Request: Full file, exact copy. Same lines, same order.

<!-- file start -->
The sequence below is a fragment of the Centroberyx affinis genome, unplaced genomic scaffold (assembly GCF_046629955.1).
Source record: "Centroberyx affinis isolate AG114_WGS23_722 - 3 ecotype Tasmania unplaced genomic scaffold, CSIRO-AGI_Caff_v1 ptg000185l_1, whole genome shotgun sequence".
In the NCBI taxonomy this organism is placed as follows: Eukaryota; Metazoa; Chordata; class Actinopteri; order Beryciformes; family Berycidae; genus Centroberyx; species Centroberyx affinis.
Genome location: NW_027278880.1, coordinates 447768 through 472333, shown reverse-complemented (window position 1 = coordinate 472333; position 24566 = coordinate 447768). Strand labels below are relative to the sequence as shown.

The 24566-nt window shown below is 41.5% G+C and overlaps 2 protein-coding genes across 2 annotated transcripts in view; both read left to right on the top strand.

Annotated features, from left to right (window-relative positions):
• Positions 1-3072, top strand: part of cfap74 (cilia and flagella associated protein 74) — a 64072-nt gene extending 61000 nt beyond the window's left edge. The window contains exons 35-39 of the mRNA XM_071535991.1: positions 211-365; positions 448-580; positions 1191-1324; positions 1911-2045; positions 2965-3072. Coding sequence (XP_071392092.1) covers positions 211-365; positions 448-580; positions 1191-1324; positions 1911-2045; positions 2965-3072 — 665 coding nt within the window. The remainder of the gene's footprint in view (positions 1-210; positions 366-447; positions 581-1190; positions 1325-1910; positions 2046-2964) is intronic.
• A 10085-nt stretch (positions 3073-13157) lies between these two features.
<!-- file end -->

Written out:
The sequence below is a fragment of the Centroberyx affinis genome, unplaced genomic scaffold (assembly GCF_046629955.1).
Source record: "Centroberyx affinis isolate AG114_WGS23_722 - 3 ecotype Tasmania unplaced genomic scaffold, CSIRO-AGI_Caff_v1 ptg000185l_1, whole genome shotgun sequence".
In the NCBI taxonomy this organism is placed as follows: Eukaryota; Metazoa; Chordata; class Actinopteri; order Beryciformes; family Berycidae; genus Centroberyx; species Centroberyx affinis.
Genome location: NW_027278880.1, coordinates 447768 through 472333, shown reverse-complemented (window position 1 = coordinate 472333; position 24566 = coordinate 447768). Strand labels below are relative to the sequence as shown.

The 24566-nt window shown below is 41.5% G+C and overlaps 2 protein-coding genes across 2 annotated transcripts in view; both read left to right on the top strand.

Annotated features, from left to right (window-relative positions):
• Positions 1-3072, top strand: part of cfap74 (cilia and flagella associated protein 74) — a 64072-nt gene extending 61000 nt beyond the window's left edge. The window contains exons 35-39 of the mRNA XM_071535991.1: positions 211-365; positions 448-580; positions 1191-1324; positions 1911-2045; positions 2965-3072. Coding sequence (XP_071392092.1) covers positions 211-365; positions 448-580; positions 1191-1324; positions 1911-2045; positions 2965-3072 — 665 coding nt within the window. The remainder of the gene's footprint in view (positions 1-210; positions 366-447; positions 581-1190; positions 1325-1910; positions 2046-2964) is intronic.
• A 10085-nt stretch (positions 3073-13157) lies between these two features.